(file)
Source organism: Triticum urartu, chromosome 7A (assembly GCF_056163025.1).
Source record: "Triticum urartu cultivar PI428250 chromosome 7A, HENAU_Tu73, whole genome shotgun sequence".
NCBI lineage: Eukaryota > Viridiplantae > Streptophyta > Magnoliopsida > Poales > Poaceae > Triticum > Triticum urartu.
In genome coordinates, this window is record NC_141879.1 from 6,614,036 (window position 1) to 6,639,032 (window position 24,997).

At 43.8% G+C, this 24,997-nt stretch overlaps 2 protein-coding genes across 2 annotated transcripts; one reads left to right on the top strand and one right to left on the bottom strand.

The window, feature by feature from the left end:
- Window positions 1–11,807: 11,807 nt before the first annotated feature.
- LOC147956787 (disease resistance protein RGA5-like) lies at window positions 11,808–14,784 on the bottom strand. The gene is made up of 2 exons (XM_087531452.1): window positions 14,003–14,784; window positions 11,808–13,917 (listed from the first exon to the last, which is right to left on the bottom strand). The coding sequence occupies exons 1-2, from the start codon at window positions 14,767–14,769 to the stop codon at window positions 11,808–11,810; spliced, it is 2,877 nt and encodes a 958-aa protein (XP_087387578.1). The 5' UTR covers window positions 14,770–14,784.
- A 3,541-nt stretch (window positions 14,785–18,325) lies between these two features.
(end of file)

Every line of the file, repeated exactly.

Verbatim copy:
Source organism: Triticum urartu, chromosome 7A (assembly GCF_056163025.1).
Source record: "Triticum urartu cultivar PI428250 chromosome 7A, HENAU_Tu73, whole genome shotgun sequence".
NCBI lineage: Eukaryota > Viridiplantae > Streptophyta > Magnoliopsida > Poales > Poaceae > Triticum > Triticum urartu.
In genome coordinates, this window is record NC_141879.1 from 6,614,036 (window position 1) to 6,639,032 (window position 24,997).

At 43.8% G+C, this 24,997-nt stretch overlaps 2 protein-coding genes across 2 annotated transcripts; one reads left to right on the top strand and one right to left on the bottom strand.

The window, feature by feature from the left end:
- Window positions 1–11,807: 11,807 nt before the first annotated feature.
- LOC147956787 (disease resistance protein RGA5-like) lies at window positions 11,808–14,784 on the bottom strand. The gene is made up of 2 exons (XM_087531452.1): window positions 14,003–14,784; window positions 11,808–13,917 (listed from the first exon to the last, which is right to left on the bottom strand). The coding sequence occupies exons 1-2, from the start codon at window positions 14,767–14,769 to the stop codon at window positions 11,808–11,810; spliced, it is 2,877 nt and encodes a 958-aa protein (XP_087387578.1). The 5' UTR covers window positions 14,770–14,784.
- A 3,541-nt stretch (window positions 14,785–18,325) lies between these two features.